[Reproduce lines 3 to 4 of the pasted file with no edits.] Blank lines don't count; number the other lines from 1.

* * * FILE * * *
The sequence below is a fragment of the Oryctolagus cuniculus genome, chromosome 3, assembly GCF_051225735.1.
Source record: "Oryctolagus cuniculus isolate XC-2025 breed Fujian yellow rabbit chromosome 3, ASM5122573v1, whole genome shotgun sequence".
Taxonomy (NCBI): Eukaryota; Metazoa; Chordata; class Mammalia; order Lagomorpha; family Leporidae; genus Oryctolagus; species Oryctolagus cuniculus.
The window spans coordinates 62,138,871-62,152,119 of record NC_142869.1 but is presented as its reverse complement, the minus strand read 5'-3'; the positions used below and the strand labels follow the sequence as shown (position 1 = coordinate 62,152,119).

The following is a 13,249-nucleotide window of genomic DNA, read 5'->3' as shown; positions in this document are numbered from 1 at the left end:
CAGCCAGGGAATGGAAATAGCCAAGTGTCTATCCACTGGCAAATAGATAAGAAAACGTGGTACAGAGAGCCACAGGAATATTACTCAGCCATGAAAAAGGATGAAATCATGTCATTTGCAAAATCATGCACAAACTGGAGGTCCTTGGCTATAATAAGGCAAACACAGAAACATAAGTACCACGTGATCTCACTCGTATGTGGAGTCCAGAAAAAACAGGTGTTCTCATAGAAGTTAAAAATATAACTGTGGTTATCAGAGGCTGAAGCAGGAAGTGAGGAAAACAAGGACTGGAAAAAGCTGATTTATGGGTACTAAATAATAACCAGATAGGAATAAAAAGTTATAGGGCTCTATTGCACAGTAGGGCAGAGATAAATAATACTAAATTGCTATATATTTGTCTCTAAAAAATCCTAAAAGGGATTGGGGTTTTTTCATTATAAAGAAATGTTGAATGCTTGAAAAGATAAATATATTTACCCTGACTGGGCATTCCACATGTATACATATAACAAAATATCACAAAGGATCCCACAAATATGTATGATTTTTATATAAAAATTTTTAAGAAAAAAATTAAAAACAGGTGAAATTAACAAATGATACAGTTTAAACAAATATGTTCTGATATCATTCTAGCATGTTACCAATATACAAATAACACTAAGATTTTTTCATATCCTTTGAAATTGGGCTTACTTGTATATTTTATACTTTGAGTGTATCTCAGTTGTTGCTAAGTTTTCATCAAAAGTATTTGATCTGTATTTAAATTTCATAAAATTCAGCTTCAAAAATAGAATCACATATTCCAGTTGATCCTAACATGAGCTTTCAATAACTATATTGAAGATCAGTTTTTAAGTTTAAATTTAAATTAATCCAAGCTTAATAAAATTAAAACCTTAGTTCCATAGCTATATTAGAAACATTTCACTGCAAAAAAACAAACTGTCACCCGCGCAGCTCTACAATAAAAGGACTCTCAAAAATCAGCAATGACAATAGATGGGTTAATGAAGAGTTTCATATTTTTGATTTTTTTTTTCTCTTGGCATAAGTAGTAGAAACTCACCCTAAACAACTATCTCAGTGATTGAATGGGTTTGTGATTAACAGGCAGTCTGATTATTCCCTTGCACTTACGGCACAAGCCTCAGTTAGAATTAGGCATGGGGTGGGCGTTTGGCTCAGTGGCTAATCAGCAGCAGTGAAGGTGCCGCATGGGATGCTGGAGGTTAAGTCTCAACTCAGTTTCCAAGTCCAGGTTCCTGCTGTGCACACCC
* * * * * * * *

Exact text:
Taxonomy (NCBI): Eukaryota; Metazoa; Chordata; class Mammalia; order Lagomorpha; family Leporidae; genus Oryctolagus; species Oryctolagus cuniculus.
The window spans coordinates 62,138,871-62,152,119 of record NC_142869.1 but is presented as its reverse complement, the minus strand read 5'-3'; the positions used below and the strand labels follow the sequence as shown (position 1 = coordinate 62,152,119).